Government agencies frequently engage in the development and revision of accreditation standards [12]. It is logical to assume that such revisions are intended to improve the standards and processes with the ultimate outcome of improving graduate abilities and thus public health and safety. It is also logical to assume that revisions are based on responses to practice patterns, both desirable and undesirable, and their trends in different parts of the world. The acquisition of such information from a variety of stakeholders is widely recognised as being a foundational component for the construction of accreditation standards to ensure they are socially responsible [13].

Therefore, one would expect to see a positive incremental change in these domains over time. To date this type of change has not been studied for CCEs. Instead of investigating such changes in each CCE on its own, it is appropriate to scrutinize the CCE-International, as it is expected to broadly reflect the CCE standards world-wide. In addition, it is independent of any regulatory authority and is responsible for the development of its own standards, thus truly reflecting leadership and the intentions of the educational community within the chiropractic profession.


The objectives of this review were (i) to compare the Council on Chiropractic Education International 2016 Accreditation Standards with their previous 2010 Accreditation Standards, including the way they were developed, and (ii) to explore similarities and differences of prescribed recommendations to identify any changes to procedures, concepts and emphases. And, finally, (iii) to comment on whether these changes are likely to be for the better or the worse.


We conducted a systematic investigation into the first two objectives. This initially involved a critical look at the development process, followed by a comparison of the themes covered in the CCE-International Accreditation Standards from 2010 and 2016. This was followed by a comparison of the content of the two documents looking for similarities and differences. As part of the analysis we counted pre-selected key words and compared them for increased or decreased frequency of usage. We were particularly interested in how the topic of evidence-based teaching would be covered and how an evidence-friendly culture would be developed, as an important aspect of modern health-care education and delivery.

Data extraction process and synthesis of results

The CCE-International website was searched for the current Accreditation and Educational Standards.

The current CCE-International Framework for Chiropractic Education and Accreditation was downloaded in March 2017 [4] and the publication approval date was identified as June 2016. The publication date of the previous CCE-International standards could not be determined from the CCE-International website. An email in April 2017 was sent via the CCE-International server requesting this information. No response was received. A web library [14] was used to search CCE-International website history to find information about the date for the previous standards, which was found to be November 2010. This matched information used in a prior study [15].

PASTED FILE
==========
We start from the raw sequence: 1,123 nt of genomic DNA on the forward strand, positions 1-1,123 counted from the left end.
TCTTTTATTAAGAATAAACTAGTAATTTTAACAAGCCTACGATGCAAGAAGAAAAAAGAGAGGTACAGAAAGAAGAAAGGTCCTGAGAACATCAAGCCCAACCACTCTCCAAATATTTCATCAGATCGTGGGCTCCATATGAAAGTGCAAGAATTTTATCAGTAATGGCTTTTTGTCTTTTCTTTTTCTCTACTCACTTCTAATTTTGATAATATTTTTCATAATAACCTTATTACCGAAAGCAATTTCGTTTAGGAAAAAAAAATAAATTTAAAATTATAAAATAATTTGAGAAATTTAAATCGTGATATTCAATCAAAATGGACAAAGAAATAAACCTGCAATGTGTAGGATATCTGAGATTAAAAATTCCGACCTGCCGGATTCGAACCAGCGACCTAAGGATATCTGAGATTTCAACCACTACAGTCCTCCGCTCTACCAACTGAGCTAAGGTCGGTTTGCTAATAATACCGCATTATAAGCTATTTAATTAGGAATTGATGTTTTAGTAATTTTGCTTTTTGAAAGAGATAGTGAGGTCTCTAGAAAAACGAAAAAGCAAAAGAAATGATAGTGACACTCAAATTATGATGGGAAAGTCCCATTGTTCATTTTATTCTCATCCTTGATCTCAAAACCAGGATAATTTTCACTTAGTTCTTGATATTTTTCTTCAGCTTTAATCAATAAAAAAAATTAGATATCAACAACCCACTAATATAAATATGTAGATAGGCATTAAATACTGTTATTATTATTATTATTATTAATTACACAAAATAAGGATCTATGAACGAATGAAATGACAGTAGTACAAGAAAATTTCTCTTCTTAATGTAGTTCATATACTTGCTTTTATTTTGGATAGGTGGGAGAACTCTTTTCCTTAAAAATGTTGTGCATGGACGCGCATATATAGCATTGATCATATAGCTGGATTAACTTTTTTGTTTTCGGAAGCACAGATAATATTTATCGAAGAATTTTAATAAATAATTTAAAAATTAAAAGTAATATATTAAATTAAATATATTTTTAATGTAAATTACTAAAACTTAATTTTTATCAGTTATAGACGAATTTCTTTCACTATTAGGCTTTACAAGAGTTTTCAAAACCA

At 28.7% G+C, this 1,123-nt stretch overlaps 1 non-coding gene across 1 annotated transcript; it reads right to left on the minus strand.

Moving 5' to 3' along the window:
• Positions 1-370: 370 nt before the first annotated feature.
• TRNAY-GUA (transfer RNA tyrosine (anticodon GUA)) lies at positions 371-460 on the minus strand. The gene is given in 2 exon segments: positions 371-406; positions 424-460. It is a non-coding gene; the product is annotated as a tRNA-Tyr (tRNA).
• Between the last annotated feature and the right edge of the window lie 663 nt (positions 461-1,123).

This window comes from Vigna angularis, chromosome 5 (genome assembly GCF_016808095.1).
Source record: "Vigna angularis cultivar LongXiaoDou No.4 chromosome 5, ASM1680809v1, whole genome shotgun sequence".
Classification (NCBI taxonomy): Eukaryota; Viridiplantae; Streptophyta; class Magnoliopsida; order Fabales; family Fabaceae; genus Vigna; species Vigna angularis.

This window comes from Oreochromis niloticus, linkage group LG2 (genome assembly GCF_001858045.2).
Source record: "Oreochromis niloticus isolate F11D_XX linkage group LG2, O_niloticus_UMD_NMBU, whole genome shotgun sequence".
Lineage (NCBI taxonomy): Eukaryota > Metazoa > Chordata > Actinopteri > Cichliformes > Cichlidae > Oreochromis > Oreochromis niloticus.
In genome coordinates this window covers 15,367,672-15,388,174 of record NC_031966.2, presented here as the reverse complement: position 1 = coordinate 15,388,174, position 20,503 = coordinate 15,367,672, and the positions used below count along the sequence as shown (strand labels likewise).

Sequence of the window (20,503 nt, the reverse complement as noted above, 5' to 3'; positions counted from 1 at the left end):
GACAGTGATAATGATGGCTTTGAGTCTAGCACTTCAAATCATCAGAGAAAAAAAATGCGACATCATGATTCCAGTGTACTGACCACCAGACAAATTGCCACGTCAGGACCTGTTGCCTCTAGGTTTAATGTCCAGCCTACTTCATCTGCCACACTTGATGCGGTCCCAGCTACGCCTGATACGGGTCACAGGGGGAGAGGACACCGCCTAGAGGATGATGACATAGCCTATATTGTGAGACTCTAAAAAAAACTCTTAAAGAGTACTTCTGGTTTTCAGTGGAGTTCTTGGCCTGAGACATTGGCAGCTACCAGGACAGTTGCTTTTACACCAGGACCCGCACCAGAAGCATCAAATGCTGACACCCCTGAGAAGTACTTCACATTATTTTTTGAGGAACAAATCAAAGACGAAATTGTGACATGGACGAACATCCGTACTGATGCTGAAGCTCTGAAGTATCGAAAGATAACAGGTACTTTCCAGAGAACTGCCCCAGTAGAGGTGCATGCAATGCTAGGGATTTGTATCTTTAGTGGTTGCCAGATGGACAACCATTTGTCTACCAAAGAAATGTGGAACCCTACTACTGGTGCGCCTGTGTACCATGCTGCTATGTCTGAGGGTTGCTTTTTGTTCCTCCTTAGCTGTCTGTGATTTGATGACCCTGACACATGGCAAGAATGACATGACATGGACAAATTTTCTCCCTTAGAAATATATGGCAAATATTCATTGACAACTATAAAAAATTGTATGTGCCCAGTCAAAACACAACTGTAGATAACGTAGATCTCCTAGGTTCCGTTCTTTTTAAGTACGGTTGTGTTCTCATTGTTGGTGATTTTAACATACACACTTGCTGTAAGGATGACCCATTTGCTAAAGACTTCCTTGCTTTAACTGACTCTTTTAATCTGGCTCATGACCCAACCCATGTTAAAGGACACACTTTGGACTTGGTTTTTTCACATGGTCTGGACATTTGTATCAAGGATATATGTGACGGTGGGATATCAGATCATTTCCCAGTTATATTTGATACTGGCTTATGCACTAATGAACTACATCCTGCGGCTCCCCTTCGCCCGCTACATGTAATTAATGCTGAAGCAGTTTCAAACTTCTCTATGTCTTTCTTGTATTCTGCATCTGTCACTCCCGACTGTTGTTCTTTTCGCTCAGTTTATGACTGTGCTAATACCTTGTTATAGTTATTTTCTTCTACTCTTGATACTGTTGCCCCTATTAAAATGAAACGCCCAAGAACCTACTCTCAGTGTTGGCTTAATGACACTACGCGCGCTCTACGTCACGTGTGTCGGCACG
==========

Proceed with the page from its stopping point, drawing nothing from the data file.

The PDF texts of the downloaded 2010 and 2016 CCE-International standards were converted to Microsoft Word format. The Word documents were compared to the PDF texts to ensure that no errors had occurred. The 2016 standards were structured into 4 sections (themes): Introduction/Foreword, Standards, Competencies, and Processes.

Accordingly, we divided all information from the 2010 standards into individual components and then arranged them to match the four sections of the 2016 standards. This allowed for direct comparison of similarities and differences in a Microsoft Word document.

A comparison of contents was made by counting words in the two documents. The “Glossary” section of the 2016 standards was not included in the word count as there was no equivalent section in the 2010 standards and it only contained definitions of words and the rationale for their use. Content analysis using word counting is widely used in qualitative research [16,17,18]. A summative content analysis involves reading the data several times for familiarisation to provide the opportunity to reflect on the overall meaning. The data was then coded and compared, usually for keywords or content and generally tabulated [18]. This process was to facilitate the subsequent interpretation of the underlying context. After this process, the lead researcher identified sixty-seven predominately adjectival words, seen in Table 3, considered to reflect the content and intent of the educational standards. These words related to the administration, teaching, or practice of chiropractic as well as the assessment of a chiropractic program (CP). The lead author (SI) then searched for each word using the ‘Find’ function in Microsoft Word. All occurrences of the word were copied verbatim, including the sentence in which it was found so it could be seen in its context, and listed in a spreadsheet. These final list was reviewed and discussed with another of the authors (CLY).